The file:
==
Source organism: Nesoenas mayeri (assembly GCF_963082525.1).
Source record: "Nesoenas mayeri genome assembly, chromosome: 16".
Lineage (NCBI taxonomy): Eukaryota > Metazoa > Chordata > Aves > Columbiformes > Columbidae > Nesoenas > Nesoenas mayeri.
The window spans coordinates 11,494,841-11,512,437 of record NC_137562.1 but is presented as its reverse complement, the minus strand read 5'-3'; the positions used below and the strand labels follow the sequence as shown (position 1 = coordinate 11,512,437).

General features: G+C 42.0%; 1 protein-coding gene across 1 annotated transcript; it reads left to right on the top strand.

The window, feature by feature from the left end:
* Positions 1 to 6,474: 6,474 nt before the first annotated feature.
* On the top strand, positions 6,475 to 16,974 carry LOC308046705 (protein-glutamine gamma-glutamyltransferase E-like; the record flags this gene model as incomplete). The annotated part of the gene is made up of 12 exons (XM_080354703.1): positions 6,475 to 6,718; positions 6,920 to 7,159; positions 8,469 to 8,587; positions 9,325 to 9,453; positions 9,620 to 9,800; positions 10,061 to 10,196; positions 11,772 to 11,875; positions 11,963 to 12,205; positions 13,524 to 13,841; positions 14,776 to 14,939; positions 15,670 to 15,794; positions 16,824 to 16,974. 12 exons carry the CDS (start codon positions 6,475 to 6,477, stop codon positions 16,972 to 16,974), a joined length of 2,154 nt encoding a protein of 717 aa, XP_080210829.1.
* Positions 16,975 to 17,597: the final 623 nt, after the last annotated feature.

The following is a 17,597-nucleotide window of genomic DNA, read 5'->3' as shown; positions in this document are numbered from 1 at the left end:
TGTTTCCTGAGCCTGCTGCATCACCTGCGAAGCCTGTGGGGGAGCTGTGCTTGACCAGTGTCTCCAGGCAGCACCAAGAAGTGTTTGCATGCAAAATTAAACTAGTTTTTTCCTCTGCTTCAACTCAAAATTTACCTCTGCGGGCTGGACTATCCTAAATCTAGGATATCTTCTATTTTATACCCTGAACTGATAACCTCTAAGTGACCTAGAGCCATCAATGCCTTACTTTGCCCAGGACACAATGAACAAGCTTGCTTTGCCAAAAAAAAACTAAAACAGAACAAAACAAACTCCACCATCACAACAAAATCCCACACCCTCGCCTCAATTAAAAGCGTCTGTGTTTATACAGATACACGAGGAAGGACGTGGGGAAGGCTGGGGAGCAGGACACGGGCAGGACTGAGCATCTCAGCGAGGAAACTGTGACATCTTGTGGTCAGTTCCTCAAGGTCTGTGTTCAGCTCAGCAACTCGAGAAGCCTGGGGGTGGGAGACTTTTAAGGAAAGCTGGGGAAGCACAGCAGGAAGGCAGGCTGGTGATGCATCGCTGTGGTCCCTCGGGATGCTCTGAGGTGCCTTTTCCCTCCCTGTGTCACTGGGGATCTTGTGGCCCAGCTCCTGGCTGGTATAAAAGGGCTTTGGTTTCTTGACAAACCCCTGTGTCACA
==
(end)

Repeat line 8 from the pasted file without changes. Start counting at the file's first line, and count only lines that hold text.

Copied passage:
* On the top strand, positions 6,475 to 16,974 carry LOC308046705 (protein-glutamine gamma-glutamyltransferase E-like; the record flags this gene model as incomplete). The annotated part of the gene is made up of 12 exons (XM_080354703.1): positions 6,475 to 6,718; positions 6,920 to 7,159; positions 8,469 to 8,587; positions 9,325 to 9,453; positions 9,620 to 9,800; positions 10,061 to 10,196; positions 11,772 to 11,875; positions 11,963 to 12,205; positions 13,524 to 13,841; positions 14,776 to 14,939; positions 15,670 to 15,794; positions 16,824 to 16,974. 12 exons carry the CDS (start codon positions 6,475 to 6,477, stop codon positions 16,972 to 16,974), a joined length of 2,154 nt encoding a protein of 717 aa, XP_080210829.1.